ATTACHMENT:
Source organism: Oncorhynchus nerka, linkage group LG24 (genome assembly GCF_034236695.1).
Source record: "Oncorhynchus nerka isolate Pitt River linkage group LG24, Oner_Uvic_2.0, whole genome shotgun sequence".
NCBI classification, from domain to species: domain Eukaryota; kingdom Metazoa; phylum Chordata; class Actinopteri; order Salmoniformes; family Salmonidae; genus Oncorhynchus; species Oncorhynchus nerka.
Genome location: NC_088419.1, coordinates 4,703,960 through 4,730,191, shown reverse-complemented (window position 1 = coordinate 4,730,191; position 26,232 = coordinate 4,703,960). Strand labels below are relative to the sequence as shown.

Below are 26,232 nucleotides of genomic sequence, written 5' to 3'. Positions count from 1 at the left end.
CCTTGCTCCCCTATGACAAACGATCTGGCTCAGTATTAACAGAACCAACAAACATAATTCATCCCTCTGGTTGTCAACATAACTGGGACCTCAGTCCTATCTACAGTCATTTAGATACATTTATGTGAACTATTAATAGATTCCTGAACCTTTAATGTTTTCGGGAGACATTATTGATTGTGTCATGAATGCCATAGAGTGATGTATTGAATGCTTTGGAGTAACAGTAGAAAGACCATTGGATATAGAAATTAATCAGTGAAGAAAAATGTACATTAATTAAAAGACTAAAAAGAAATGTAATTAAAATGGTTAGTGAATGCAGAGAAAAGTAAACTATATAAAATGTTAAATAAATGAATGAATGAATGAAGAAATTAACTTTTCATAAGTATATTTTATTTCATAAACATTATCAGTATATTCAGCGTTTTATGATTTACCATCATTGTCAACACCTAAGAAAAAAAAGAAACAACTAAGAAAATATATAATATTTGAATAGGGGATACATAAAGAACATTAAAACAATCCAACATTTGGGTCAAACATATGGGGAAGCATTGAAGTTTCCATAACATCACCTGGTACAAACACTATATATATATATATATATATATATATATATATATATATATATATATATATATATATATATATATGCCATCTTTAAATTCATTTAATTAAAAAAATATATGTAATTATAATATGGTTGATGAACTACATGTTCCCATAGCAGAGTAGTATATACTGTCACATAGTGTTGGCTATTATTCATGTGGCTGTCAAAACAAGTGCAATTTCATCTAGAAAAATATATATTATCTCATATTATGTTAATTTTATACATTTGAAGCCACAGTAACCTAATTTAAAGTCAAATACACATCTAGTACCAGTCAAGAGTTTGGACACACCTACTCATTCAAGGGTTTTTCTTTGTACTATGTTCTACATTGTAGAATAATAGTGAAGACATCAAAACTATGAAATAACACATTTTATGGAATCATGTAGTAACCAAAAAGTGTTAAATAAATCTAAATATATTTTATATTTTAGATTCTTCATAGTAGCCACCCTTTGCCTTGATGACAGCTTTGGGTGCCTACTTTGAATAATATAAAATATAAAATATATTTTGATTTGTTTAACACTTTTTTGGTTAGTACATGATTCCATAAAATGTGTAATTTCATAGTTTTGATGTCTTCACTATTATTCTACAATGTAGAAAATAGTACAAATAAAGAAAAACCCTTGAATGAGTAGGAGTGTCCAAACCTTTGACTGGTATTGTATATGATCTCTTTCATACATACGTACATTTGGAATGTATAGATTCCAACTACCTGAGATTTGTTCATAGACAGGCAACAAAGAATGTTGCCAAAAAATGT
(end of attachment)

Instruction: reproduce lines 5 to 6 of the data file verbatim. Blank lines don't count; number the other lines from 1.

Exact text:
Below are 26,232 nucleotides of genomic sequence, written 5' to 3'. Positions count from 1 at the left end.
CCTTGCTCCCCTATGACAAACGATCTGGCTCAGTATTAACAGAACCAACAAACATAATTCATCCCTCTGGTTGTCAACATAACTGGGACCTCAGTCCTATCTACAGTCATTTAGATACATTTATGTGAACTATTAATAGATTCCTGAACCTTTAATGTTTTCGGGAGACATTATTGATTGTGTCATGAATGCCATAGAGTGATGTATTGAATGCTTTGGAGTAACAGTAGAAAGACCATTGGATATAGAAATTAATCAGTGAAGAAAAATGTACATTAATTAAAAGACTAAAAAGAAATGTAATTAAAATGGTTAGTGAATGCAGAGAAAAGTAAACTATATAAAATGTTAAATAAATGAATGAATGAATGAAGAAATTAACTTTTCATAAGTATATTTTATTTCATAAACATTATCAGTATATTCAGCGTTTTATGATTTACCATCATTGTCAACACCTAAGAAAAAAAAGAAACAACTAAGAAAATATATAATATTTGAATAGGGGATACATAAAGAACATTAAAACAATCCAACATTTGGGTCAAACATATGGGGAAGCATTGAAGTTTCCATAACATCACCTGGTACAAACACTATATATATATATATATATATATATATATATATATATATATATATATATATATATATATATATATGCCATCTTTAAATTCATTTAATTAAAAAAATATATGTAATTATAATATGGTTGATGAACTACATGTTCCCATAGCAGAGTAGTATATACTGTCACATAGTGTTGGCTATTATTCATGTGGCTGTCAAAACAAGTGCAATTTCATCTAGAAAAATATATATTATCTCATATTATGTTAATTTTATACATTTGAAGCCACAGTAACCTAATTTAAAGTCAAATACACATCTAGTACCAGTCAAGAGTTTGGACACACCTACTCATTCAAGGGTTTTTCTTTGTACTATGTTCTACATTGTAGAATAATAGTGAAGACATCAAAACTATGAAATAACACATTTTATGGAATCATGTAGTAACCAAAAAGTGTTAAATAAATCTAAATATATTTTATATTTTAGATTCTTCATAGTAGCCACCCTTTGCCTTGATGACAGCTTTGGGTGCCTACTTTGAATAATATAAAATATAAAATATATTTTGATTTGTTTAACACTTTTTTGGTTAGTACATGATTCCATAAAATGTGTAATTTCATAGTTTTGATGTCTTCACTATTATTCTACAATGTAGAAAATAGTACAAATAAAGAAAAACCCTTGAATGAGTAGGAGTGTCCAAACCTTTGACTGGTATTGTATATGATCTCTTTCATACATACGTACATTTGGAATGTATAGATTCCAACTACCTGAGATTTGTTCATAGACAGGCAACAAAGAATGTTGCCAAAAAATGT